In 1927 Davisson and Germer observed that, a beam of electrons obtained from a heated tungsten filament is accelerated by using a high positive potential. When this fine beam of accelerated electron is allowed to fall on a large single crystal of nickel, the electrons are scattered from the crystal in different directions. The diffraction pattern so obtained is similar to the diffraction pattern obtained by Bragg’s experiment on diffraction of X-rays from a target in the same way (Figure).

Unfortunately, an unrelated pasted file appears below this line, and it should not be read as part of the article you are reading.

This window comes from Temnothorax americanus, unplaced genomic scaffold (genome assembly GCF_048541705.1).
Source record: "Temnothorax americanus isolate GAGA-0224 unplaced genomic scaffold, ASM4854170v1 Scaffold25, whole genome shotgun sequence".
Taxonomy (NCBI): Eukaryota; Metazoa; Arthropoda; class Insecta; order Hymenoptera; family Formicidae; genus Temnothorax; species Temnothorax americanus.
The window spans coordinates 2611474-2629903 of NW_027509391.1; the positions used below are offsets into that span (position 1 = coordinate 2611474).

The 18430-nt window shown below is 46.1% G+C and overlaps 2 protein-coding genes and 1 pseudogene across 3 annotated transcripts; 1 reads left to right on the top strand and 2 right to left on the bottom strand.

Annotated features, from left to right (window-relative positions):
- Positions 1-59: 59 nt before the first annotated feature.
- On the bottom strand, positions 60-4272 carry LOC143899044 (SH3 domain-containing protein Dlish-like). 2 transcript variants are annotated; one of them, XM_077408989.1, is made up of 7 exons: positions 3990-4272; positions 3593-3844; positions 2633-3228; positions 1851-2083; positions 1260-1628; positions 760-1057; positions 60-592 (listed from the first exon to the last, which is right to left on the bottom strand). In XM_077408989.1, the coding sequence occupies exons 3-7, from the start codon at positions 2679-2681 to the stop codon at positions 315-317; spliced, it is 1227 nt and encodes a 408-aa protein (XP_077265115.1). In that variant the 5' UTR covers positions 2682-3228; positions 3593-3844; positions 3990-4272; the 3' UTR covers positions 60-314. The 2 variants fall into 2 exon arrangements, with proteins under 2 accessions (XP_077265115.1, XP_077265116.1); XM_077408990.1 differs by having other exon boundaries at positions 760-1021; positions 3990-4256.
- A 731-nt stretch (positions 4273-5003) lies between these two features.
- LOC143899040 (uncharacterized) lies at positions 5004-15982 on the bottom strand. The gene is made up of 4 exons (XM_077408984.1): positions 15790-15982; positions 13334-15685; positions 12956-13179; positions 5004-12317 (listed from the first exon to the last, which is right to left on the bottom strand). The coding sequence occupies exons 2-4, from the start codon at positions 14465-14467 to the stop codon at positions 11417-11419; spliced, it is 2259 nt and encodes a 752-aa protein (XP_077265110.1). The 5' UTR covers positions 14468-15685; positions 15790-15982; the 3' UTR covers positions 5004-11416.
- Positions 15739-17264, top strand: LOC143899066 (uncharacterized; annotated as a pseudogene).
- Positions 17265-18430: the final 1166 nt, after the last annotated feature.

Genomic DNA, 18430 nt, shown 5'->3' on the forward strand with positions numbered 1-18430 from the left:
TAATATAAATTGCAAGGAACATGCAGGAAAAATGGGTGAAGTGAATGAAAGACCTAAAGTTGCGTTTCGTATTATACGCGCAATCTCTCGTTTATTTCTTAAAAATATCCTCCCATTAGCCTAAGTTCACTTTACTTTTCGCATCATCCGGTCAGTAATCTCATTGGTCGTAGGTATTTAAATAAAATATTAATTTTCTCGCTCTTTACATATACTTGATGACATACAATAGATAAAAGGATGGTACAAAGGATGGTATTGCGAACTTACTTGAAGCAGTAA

Fig: Electron diffraction experiment by Davisson and Germer
Since X-rays have wave character, therefore, the electrons must also have wave character associated with them. Moreover, the wave length of the electrons as determined by the diffraction experiments were found to be in agreement with the values calculated from de-Broglie equation. From the above discussion, it is clear that an electron behaves as a wave.